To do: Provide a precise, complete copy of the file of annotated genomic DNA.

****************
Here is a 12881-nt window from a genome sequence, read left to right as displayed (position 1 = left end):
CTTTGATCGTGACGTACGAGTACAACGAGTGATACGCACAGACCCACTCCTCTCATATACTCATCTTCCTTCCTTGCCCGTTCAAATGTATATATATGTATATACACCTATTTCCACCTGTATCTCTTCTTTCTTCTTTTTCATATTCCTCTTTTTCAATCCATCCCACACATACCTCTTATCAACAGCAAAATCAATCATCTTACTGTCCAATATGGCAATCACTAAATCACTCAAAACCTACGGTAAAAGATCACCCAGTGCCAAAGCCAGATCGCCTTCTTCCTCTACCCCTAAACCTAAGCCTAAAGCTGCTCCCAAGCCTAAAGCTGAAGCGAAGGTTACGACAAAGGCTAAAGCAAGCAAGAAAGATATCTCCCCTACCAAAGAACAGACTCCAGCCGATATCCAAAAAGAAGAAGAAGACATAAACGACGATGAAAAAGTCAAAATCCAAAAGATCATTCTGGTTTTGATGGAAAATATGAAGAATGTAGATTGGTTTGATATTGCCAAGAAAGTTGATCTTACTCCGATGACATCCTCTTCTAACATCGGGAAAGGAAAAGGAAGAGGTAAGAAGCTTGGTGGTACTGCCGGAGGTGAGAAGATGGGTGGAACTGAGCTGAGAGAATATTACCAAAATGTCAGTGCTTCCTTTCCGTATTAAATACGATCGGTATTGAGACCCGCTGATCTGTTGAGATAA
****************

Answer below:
Here is a 12881-nt window from a genome sequence, read left to right as displayed (position 1 = left end):
CTTTGATCGTGACGTACGAGTACAACGAGTGATACGCACAGACCCACTCCTCTCATATACTCATCTTCCTTCCTTGCCCGTTCAAATGTATATATATGTATATACACCTATTTCCACCTGTATCTCTTCTTTCTTCTTTTTCATATTCCTCTTTTTCAATCCATCCCACACATACCTCTTATCAACAGCAAAATCAATCATCTTACTGTCCAATATGGCAATCACTAAATCACTCAAAACCTACGGTAAAAGATCACCCAGTGCCAAAGCCAGATCGCCTTCTTCCTCTACCCCTAAACCTAAGCCTAAAGCTGCTCCCAAGCCTAAAGCTGAAGCGAAGGTTACGACAAAGGCTAAAGCAAGCAAGAAAGATATCTCCCCTACCAAAGAACAGACTCCAGCCGATATCCAAAAAGAAGAAGAAGACATAAACGACGATGAAAAAGTCAAAATCCAAAAGATCATTCTGGTTTTGATGGAAAATATGAAGAATGTAGATTGGTTTGATATTGCCAAGAAAGTTGATCTTACTCCGATGACATCCTCTTCTAACATCGGGAAAGGAAAAGGAAGAGGTAAGAAGCTTGGTGGTACTGCCGGAGGTGAGAAGATGGGTGGAACTGAGCTGAGAGAATATTACCAAAATGTCAGTGCTTCCTTTCCGTATTAAATACGATCGGTATTGAGACCCGCTGATCTGTTGAGATAA